Our kids go to bed a 7pm. On Thursdays and Sundays, they eat dinner on their own, and one of us picks up takeout while the other parent does bedtime routine. Sometimes we watch football and sometimes we watch HGTV. It gives us something to look forward to during the pandemic.
  • Kyle eats lunch with the children on weekdays.
    This means I get to take a break in the middle of the day. They get to spend extra time with him. It’s a win-win!
  • I launched three new products.
    Everything I create fills a need for my children and I’m glad they are helping other families.

What Didn’t Work as Well?

These are the things that didn’t work as well for me this year:

  • We stuck with distance learning too long.
    In July, I told Kyle I knew Molly would learn a lot more from homeschool. We tried repeatedly to try to get my daughter’s school district to accurately idenify her academic struggles but they continued to use behavioral solutions. We finally withdrew in December on the recommendation of the private psychologist. Molly is thriving academically with homeschool.
  • Andrew had too much unstructured time.
    He would then interrupt homeschool or fight with Molly.
  • For several months, I worked all weekend.
    I’m exhausted and it wasn’t worth it.
  • I stay up too late.
    I’m a morning person. If I get to bed at 9pm and wake up at 5am, I can get by top three priorities done by 7am.
  • No childcare means Kyle and I are always “on duty.”
    There are no really safe alternatives. We can’t ask a childcare provider to be as strict with social distancing and limiting contact to only household members. We are looking forward to finding childcare opportunities as the vaccine rolls out.

What Did I Learn for 2021?

  • We can adapt quickly.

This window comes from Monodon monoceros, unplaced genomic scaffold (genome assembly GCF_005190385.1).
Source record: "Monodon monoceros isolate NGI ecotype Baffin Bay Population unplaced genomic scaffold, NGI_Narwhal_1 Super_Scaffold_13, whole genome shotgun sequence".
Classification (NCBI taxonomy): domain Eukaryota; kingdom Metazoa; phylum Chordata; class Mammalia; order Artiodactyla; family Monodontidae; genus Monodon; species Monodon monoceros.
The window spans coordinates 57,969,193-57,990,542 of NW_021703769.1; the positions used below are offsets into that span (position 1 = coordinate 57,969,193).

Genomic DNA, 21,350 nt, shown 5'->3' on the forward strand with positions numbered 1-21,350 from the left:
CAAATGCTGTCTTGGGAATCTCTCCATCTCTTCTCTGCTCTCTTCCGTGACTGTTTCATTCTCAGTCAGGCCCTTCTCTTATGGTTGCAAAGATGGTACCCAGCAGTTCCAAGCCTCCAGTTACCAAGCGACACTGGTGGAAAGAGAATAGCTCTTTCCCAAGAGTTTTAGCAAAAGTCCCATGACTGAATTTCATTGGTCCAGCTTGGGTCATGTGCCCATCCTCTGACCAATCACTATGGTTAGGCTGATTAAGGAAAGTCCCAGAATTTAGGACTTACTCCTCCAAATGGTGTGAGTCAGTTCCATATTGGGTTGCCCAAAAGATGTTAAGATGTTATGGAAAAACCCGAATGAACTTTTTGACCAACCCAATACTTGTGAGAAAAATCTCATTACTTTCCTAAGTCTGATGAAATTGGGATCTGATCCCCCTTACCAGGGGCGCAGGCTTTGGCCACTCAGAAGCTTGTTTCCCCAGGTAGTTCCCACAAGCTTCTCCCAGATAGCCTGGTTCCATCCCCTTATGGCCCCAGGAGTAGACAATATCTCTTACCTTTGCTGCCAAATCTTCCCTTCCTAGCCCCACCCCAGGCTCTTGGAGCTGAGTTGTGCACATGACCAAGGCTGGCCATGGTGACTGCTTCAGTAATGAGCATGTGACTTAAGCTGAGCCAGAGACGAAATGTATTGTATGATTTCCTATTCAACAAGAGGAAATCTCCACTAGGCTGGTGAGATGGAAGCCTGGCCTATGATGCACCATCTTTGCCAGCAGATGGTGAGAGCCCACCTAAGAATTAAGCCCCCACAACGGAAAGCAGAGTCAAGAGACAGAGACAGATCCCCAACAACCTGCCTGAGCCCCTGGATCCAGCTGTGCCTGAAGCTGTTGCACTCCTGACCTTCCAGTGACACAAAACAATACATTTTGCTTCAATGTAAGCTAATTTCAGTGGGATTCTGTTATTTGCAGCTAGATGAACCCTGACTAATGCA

When March hit and things started shutting down, Kyle and I were able to adapt to the change really quickly.  Being autism parents has prepared us to be extremely flexible and able to pivot.
  • Molly can learn academics at home.
    I wasn’t sure how well Molly would learn academic skills from me, but she is learning 20xs more than she did from distance learning.
  • I need to trust my intuition and professional competence when dealing with Molly’s school.
    I gave certain people the benefit of the doubt for too long and Molly suffered.
  • I need to move beyond “not a racist.”
    I’ve learned I need to actively embrace anti-racism and learn to eradicate racism everywhere, including implicit bias inside myself.
  • Focused playtime really works for Andrew.
    As Andrew became the middle child, it became really obvious he needs 10 minutes of focused playtime a day. The special attention improves his behavior dramatically.

Recapping New Year’s Reflection for Parents

Here’s the summary for busy parents:

  • It’s important to reflect on the prior year.
  • Use a free printable for a super fast and focused discussion.
  • A New Year’s Reflection can help you identify successes even if the year felt hard.
  • It can help you eliminate unnecessary obligations when you identify what didn’t work.
  • A New Year’s Reflection will provide direction for your family in the coming year.

Conclusion

A New Year’s Reflection for parents might just be the most useful activity you do this January.  Grab the free printable and a fun pen, find 10 or 15 minutes, and enjoy celebrating the successes of the year and what’s to come.